Billy Graham

Billy Graham.

Pastor Donnie Sills grew up watching the Rev. Billy Graham on TV at his grandmother’s house, he said Wednesday.

“I grew up in the 70s, during Billy Graham’s heyday,” Sills said. “We used to gather around the TV to watch his crusades. I have a lot of good memories from those times.”

Graham, who began as a tent revival preacher in the late 1940s, rose to international fame as he traveled the country to hold evangelical crusades in front of thousands of people, eventually millions via radio and TV.

Graham died Wednesday morning at his North Carolina home. He was 99.

Local pastors on Wednesday described Graham as someone who wasn’t flashy but professed “the basics of evangelicalism.”

Sills, the pastor of McClellan First Baptist Church, said Graham is a cultural icon.

“I don’t know of any pastors my age who don’t recognize him as an influence in their life,” Sills said. “He influenced many of my professors while I was in seminary and I try to take my congregation back to the basics like he did.”

Graham taught of God’s love for people, Sills said.

“He constantly proclaimed it and lived it,” the pastor said. “I mean how many have risen to similar fame and have fallen because they did not live how they taught? I think that’s how he became so well loved.”

While Sills was first introduced to Graham on TV, Walter Solomon, pastor at Bethel Missionary Baptist Church in Anniston, was introduced to him amongst about 35,000 people in Birmingham.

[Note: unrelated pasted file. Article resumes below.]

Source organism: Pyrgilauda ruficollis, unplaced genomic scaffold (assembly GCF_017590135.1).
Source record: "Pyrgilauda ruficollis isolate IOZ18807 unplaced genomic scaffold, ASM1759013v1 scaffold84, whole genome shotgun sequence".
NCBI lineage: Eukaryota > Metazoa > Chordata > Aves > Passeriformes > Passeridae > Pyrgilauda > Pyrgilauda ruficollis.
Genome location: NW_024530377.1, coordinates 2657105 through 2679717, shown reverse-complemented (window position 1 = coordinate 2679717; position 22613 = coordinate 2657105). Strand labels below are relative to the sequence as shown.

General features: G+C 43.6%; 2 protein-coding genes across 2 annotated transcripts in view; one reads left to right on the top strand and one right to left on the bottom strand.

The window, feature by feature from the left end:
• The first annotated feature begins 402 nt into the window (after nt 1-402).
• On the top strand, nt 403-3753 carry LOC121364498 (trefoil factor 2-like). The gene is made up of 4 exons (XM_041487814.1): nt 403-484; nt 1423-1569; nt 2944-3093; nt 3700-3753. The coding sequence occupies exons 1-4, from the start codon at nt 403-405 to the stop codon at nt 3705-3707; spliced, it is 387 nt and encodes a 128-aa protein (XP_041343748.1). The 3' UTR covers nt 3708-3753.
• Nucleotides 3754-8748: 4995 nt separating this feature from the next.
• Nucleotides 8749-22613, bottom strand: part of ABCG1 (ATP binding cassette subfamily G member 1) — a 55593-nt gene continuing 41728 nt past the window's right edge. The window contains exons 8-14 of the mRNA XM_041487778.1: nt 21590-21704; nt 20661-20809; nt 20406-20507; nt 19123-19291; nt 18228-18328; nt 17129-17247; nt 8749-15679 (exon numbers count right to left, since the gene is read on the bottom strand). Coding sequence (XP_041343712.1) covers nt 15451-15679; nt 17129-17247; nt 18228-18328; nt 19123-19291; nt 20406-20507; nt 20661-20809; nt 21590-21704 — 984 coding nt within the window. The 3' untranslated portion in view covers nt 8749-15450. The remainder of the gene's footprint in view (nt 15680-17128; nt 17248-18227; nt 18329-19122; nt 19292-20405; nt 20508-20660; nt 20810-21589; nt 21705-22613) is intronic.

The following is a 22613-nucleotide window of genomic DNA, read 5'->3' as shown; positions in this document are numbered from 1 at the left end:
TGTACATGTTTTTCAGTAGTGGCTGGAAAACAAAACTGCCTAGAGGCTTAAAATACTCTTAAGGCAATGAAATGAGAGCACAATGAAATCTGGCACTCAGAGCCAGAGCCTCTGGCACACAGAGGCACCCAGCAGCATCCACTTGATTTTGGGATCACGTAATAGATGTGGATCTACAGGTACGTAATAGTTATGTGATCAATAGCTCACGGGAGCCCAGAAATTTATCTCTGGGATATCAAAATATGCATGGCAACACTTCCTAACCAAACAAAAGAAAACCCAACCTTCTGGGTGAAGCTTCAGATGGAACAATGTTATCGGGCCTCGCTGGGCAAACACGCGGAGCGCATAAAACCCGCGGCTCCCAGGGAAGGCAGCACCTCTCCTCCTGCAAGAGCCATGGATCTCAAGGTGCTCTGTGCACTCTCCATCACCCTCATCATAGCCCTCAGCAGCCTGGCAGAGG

Graham hosted an Easter crusade in March 1964, months after an explosion killed four black girls at the 16th Street Baptist Church. Despite intimidation, Graham demanded the event be integrated at a time when racial tensions were high.

When Solomon saw Graham speak, the spectator seating at Legion Field was full while Graham spoke from a lectern on a stage on the field, he said.

“I was probably 8 or 9 when I saw him,” he said on Wednesday. “He had such passion, so eloquent. He made a huge impact on my life.”

Solomon further described Graham as a role model.

“He used the word as a beacon for faith,” the pastor said.

Graham made an appearance in Anniston at the invitation of an Army general at Fort McClellan in August of 1954, speaking to 10,000 soldiers and another 10,000 community members. It was the first time Graham spoke at a military installation.

Truman Norred, a retired pastor from West Side Baptist Church in Jacksonville, said he wasn’t at the McClellan crusade but he would have liked to have been.

“I’m not sure why I wasn’t there but if I could have been, I would have,” he said. “He was probably one of the greatest soul-winners in American history.”

Norred said he did have the opportunity to see Graham in Birmingham and Atlanta, where the evangelist would make time to speak with faith leaders directly.

“They were all set up the same way, you’d learn a lot about soul-winning and how to reach people,” Norred said. “It was a great educational experience as well as inspirational. I enjoyed going to them and they helped me get close to other pastors of other denominations that I wouldn’t have otherwise.”

Graham set the standard for all pastors, preachers and reverends, Norred said.

“He was pretty much a role model for all of us,” the retired pastor said. “I always held his name in high esteem. I’m glad I lived during the time of his ministry.” 

​Staff writer Kirsten Fiscus: 256-235-3563. On Twitter @kfiscus_star.